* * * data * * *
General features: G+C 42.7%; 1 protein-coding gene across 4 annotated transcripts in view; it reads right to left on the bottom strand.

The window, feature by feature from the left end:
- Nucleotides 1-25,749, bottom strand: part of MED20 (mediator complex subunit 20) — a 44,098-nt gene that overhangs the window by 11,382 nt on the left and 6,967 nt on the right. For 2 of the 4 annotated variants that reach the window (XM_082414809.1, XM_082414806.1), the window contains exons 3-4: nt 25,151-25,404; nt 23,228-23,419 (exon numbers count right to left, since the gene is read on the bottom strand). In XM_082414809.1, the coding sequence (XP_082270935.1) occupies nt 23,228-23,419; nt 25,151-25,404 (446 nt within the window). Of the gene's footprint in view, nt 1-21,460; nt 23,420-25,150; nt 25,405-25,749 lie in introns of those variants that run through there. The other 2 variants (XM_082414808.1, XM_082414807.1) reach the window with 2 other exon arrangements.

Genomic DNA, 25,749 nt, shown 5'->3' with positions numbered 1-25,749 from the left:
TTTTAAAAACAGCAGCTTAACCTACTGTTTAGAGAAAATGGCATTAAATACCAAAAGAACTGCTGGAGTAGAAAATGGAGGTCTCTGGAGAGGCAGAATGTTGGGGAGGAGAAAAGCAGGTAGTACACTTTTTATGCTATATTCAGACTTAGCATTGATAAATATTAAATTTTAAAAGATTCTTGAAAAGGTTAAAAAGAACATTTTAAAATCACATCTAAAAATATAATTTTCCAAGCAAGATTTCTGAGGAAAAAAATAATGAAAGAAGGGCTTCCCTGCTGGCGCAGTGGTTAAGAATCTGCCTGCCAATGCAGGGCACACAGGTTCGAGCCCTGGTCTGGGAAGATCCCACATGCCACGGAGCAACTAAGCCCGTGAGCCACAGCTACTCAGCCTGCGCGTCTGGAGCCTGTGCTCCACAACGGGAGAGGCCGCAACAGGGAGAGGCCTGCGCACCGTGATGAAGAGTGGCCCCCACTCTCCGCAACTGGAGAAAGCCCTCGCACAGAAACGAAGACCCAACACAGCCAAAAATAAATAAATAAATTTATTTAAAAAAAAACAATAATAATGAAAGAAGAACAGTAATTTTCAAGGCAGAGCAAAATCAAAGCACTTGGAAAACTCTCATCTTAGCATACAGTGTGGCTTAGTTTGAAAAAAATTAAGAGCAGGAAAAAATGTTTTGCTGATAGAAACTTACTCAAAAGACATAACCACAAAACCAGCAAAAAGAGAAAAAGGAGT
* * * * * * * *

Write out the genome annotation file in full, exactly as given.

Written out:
General features: G+C 42.7%; 1 protein-coding gene across 4 annotated transcripts in view; it reads right to left on the bottom strand.

The window, feature by feature from the left end:
- Nucleotides 1-25,749, bottom strand: part of MED20 (mediator complex subunit 20) — a 44,098-nt gene that overhangs the window by 11,382 nt on the left and 6,967 nt on the right. For 2 of the 4 annotated variants that reach the window (XM_082414809.1, XM_082414806.1), the window contains exons 3-4: nt 25,151-25,404; nt 23,228-23,419 (exon numbers count right to left, since the gene is read on the bottom strand). In XM_082414809.1, the coding sequence (XP_082270935.1) occupies nt 23,228-23,419; nt 25,151-25,404 (446 nt within the window). Of the gene's footprint in view, nt 1-21,460; nt 23,420-25,150; nt 25,405-25,749 lie in introns of those variants that run through there. The other 2 variants (XM_082414808.1, XM_082414807.1) reach the window with 2 other exon arrangements.

Genomic DNA, 25,749 nt, shown 5'->3' with positions numbered 1-25,749 from the left:
TTTTAAAAACAGCAGCTTAACCTACTGTTTAGAGAAAATGGCATTAAATACCAAAAGAACTGCTGGAGTAGAAAATGGAGGTCTCTGGAGAGGCAGAATGTTGGGGAGGAGAAAAGCAGGTAGTACACTTTTTATGCTATATTCAGACTTAGCATTGATAAATATTAAATTTTAAAAGATTCTTGAAAAGGTTAAAAAGAACATTTTAAAATCACATCTAAAAATATAATTTTCCAAGCAAGATTTCTGAGGAAAAAAATAATGAAAGAAGGGCTTCCCTGCTGGCGCAGTGGTTAAGAATCTGCCTGCCAATGCAGGGCACACAGGTTCGAGCCCTGGTCTGGGAAGATCCCACATGCCACGGAGCAACTAAGCCCGTGAGCCACAGCTACTCAGCCTGCGCGTCTGGAGCCTGTGCTCCACAACGGGAGAGGCCGCAACAGGGAGAGGCCTGCGCACCGTGATGAAGAGTGGCCCCCACTCTCCGCAACTGGAGAAAGCCCTCGCACAGAAACGAAGACCCAACACAGCCAAAAATAAATAAATAAATTTATTTAAAAAAAAACAATAATAATGAAAGAAGAACAGTAATTTTCAAGGCAGAGCAAAATCAAAGCACTTGGAAAACTCTCATCTTAGCATACAGTGTGGCTTAGTTTGAAAAAAATTAAGAGCAGGAAAAAATGTTTTGCTGATAGAAACTTACTCAAAAGACATAACCACAAAACCAGCAAAAAGAGAAAAAGGAGT